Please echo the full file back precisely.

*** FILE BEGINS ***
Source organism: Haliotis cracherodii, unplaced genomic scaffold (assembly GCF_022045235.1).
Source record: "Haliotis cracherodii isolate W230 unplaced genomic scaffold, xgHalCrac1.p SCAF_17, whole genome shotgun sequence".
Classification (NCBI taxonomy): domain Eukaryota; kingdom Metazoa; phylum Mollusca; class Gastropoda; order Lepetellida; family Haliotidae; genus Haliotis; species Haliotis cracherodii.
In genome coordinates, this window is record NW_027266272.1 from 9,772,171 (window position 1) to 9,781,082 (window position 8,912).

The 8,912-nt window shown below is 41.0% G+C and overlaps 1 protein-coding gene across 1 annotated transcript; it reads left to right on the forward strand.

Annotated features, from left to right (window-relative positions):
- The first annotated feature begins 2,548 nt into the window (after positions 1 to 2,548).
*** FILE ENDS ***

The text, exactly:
Source organism: Haliotis cracherodii, unplaced genomic scaffold (assembly GCF_022045235.1).
Source record: "Haliotis cracherodii isolate W230 unplaced genomic scaffold, xgHalCrac1.p SCAF_17, whole genome shotgun sequence".
Classification (NCBI taxonomy): domain Eukaryota; kingdom Metazoa; phylum Mollusca; class Gastropoda; order Lepetellida; family Haliotidae; genus Haliotis; species Haliotis cracherodii.
In genome coordinates, this window is record NW_027266272.1 from 9,772,171 (window position 1) to 9,781,082 (window position 8,912).

The 8,912-nt window shown below is 41.0% G+C and overlaps 1 protein-coding gene across 1 annotated transcript; it reads left to right on the forward strand.

Annotated features, from left to right (window-relative positions):
- The first annotated feature begins 2,548 nt into the window (after positions 1 to 2,548).